Don’t be too quick to write off the future prospects of the Mac just yet though, while portable devices such as the iPad, iPhone and iPod are all very important to Infinite Loop, Mac sales are strong and increasing market share significantly. Indeed, Apple are finding that there’s more demand than ever for their computers and I’d like to make the argument that the Mac’s strongest years are quite possibly ahead of it, with Apple set to increase their efforts and ensure that the Mac becomes yet more popular still.

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I do not intend here to rehash any of the digital ink already put out there on Mountain Lion. Our own James Cull did an excellent job rounding up what we know about Mountain Lion. And Scott Danielson has had an in-depth look at Messages for Mac. I want to address instead something that might be nagging at all of us Mac users just a bit.

With Mountain Lion, Apple has stepped up the game of brining the two ecosystems of Mac and iOS closer together. The trend started (arguably perhaps) with Apple’s “Back to the Mac” event in which iLife was touted to have taken cues from iOS design, FaceTime was brought to the Mac, the Mac App store was announced, the MacBook Air was introduced, and oh yeah, Lion was announced with many features reminiscent of iOS.

Lion brought with it many iOS like advancements; enhancements to Multi-Touch Gestures, Full Screen apps, Launchpad, Resume/Auto Save/Versions, an iPad like Mail interface, iCal and Address Book highly styled like the iOS counterparts, auto termination of applications again borrowed from iOS, reversed scrolling to better match up with touch screen devices, and many more things that all spell out one thing; OS X is borrowing heavily from the design of iOS.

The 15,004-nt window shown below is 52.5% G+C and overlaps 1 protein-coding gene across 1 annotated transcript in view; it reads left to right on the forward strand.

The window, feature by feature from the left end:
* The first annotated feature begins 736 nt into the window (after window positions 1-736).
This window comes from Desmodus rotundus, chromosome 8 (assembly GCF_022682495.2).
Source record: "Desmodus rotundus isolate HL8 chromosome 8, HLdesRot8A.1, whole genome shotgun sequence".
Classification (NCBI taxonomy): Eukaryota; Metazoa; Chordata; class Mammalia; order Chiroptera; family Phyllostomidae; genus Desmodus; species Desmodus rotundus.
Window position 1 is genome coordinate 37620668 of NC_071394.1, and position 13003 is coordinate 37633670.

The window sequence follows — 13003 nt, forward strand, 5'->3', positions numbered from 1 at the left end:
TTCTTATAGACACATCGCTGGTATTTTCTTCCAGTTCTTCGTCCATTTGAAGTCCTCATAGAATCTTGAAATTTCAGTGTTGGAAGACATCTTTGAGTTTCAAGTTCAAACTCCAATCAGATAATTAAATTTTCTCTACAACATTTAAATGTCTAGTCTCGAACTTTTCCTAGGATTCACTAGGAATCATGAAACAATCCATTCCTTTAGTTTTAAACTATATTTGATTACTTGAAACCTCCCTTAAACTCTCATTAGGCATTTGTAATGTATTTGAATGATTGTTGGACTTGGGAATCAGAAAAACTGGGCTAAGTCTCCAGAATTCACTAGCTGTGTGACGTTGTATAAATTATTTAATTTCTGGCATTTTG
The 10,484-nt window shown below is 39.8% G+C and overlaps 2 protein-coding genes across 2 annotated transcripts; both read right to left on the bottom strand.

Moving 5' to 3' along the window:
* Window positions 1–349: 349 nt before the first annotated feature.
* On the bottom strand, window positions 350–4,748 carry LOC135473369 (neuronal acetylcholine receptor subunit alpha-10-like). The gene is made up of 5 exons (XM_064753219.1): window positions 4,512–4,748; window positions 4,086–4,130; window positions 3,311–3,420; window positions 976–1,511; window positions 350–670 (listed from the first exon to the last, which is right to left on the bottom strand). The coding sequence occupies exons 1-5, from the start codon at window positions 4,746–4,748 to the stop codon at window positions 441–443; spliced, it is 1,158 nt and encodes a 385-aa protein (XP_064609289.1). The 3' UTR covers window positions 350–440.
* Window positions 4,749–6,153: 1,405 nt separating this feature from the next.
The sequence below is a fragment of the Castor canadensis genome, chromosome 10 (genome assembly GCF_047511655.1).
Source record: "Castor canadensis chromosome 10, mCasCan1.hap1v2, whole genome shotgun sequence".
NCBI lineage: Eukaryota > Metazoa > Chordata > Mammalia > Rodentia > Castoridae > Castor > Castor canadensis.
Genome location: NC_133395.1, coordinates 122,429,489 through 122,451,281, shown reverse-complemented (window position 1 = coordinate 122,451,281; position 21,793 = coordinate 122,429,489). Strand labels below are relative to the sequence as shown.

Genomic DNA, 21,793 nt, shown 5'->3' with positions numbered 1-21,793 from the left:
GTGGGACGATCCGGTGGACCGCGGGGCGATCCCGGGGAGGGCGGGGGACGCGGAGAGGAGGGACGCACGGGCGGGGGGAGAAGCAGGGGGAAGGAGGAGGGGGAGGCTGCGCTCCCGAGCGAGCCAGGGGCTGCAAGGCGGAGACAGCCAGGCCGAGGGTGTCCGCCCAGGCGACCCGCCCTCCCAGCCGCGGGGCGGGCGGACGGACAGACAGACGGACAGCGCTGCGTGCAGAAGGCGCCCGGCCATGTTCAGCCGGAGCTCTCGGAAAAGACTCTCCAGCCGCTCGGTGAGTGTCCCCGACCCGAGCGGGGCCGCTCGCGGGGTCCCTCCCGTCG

Perhaps it’s only fitting since OS X spawned the existence of iOS in the first place. They share much base code in common. In fact, Steve Jobs very much emphasized in the iPhone introduction keynote of 2007 that the iPhone OS (as it was then called) was really OS X. But what’s actually going on here? Should we fear for the future of OS X?
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Last Thursday, Apple caught us all a bit off guard with the announcement of OS X Mountain Lion, the next major version of OS X. Now that I’ve had a few days to sit down and take a look at it, I can confidently say that this is no small upgrade. Mountain Lion is a huge leap forward in the unification of iOS and OS X (Apple has officially dropped “Mac” from the name), bringing over many much-loved features including iMessages, Notification Center, AirPlay Mirror, and a whole host of new applications.

Follow along as we dive in and take a look at all of the great new features, updates and tweaks of your next operating system.

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With OS X Mountain Lion, there’s a new sheriff in town: Gatekeeper. This utility gives you the power to decide which apps are acceptable to install on your system and which should be blocked due to being from a questionable source.

Does the arrival of Gatekeeper mean that Apple is inching closer towards full control over your apps? Or will this utility actually give you more control in the long run? Read on to find out.